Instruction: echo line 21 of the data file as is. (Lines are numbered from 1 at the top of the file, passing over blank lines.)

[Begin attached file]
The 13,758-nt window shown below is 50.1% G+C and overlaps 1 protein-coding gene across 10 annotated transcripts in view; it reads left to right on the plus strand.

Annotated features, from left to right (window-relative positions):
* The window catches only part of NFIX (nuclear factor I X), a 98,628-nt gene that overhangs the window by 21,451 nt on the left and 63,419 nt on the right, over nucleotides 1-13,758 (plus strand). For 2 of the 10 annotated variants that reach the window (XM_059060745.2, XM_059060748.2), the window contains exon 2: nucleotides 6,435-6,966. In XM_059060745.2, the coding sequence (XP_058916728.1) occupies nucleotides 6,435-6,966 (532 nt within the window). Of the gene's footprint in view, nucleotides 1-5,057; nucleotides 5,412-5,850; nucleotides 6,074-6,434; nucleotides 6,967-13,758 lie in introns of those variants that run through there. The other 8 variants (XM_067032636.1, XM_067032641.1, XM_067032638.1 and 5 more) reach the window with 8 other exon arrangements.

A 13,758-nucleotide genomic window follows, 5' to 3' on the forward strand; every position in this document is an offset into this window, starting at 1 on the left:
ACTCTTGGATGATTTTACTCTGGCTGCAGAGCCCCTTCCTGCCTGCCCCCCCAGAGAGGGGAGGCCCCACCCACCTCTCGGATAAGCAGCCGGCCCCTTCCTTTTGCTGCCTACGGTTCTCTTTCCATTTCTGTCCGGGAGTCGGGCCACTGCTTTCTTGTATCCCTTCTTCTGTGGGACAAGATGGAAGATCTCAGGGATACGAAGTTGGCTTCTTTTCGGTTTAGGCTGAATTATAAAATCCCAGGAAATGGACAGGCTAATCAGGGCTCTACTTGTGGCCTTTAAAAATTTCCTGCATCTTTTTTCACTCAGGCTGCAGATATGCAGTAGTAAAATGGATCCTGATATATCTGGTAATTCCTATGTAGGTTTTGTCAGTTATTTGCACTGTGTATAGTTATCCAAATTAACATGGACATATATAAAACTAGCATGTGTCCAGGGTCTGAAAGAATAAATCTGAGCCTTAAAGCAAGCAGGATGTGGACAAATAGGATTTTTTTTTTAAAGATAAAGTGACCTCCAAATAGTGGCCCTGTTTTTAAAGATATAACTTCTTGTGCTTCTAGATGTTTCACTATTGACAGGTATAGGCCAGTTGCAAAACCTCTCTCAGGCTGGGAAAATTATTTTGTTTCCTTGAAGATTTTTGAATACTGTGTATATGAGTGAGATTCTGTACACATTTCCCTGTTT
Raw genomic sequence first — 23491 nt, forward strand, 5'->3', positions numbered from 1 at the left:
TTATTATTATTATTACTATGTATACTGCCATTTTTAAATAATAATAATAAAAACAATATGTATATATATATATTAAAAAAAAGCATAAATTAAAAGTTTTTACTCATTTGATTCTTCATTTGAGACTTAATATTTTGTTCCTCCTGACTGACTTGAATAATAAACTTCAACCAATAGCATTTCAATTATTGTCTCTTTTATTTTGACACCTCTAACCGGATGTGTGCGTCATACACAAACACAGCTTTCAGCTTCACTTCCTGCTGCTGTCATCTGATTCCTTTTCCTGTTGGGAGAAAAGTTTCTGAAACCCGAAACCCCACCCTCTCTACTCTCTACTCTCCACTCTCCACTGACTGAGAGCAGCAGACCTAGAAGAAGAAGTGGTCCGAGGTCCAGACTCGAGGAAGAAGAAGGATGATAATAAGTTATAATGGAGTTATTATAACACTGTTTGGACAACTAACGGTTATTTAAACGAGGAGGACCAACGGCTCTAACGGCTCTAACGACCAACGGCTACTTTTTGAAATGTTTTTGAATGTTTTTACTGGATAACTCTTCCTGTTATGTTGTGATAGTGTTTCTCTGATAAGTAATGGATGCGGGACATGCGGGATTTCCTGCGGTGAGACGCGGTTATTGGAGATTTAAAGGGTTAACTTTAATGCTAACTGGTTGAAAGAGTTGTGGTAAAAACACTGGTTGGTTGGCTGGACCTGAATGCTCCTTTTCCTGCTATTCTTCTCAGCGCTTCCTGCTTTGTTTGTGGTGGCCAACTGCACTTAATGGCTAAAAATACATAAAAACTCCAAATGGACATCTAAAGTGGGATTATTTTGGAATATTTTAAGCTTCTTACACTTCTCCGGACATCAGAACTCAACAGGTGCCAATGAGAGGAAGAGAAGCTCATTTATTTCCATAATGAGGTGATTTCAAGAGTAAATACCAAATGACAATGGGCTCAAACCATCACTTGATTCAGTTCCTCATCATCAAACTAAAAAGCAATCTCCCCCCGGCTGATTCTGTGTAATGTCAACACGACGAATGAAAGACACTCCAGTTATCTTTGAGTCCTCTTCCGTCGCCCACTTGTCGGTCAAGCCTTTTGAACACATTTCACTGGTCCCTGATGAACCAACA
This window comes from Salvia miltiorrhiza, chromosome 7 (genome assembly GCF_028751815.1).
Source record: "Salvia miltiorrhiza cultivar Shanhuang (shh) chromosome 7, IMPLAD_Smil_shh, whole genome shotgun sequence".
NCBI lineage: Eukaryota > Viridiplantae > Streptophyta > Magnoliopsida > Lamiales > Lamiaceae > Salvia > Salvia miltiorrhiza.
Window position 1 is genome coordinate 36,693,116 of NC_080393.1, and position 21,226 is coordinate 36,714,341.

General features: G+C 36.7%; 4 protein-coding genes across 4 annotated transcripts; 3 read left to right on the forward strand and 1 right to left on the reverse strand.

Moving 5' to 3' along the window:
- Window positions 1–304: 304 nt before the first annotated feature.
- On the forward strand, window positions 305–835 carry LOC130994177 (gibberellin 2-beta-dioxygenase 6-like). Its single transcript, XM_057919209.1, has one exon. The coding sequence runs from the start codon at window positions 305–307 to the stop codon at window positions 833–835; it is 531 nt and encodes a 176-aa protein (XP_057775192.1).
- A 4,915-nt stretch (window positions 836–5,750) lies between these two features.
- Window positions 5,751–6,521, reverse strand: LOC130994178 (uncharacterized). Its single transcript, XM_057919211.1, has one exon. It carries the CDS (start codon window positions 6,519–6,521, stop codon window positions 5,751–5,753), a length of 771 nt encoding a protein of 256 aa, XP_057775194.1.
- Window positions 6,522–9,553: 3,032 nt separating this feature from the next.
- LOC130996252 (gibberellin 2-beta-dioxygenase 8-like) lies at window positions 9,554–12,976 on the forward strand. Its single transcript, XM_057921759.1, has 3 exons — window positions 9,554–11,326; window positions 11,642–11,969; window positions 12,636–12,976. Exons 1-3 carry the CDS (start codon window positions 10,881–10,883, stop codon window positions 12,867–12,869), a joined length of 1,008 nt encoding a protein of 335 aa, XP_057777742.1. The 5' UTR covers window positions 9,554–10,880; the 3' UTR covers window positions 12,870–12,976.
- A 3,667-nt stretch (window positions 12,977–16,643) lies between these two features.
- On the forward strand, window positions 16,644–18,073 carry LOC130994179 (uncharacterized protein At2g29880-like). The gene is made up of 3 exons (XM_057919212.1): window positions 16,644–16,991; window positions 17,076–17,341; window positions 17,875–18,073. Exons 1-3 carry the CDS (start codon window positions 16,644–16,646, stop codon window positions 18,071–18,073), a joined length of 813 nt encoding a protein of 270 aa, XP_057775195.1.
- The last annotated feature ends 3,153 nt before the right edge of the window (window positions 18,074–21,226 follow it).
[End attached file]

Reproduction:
- On the forward strand, window positions 16,644–18,073 carry LOC130994179 (uncharacterized protein At2g29880-like). The gene is made up of 3 exons (XM_057919212.1): window positions 16,644–16,991; window positions 17,076–17,341; window positions 17,875–18,073. Exons 1-3 carry the CDS (start codon window positions 16,644–16,646, stop codon window positions 18,071–18,073), a joined length of 813 nt encoding a protein of 270 aa, XP_057775195.1.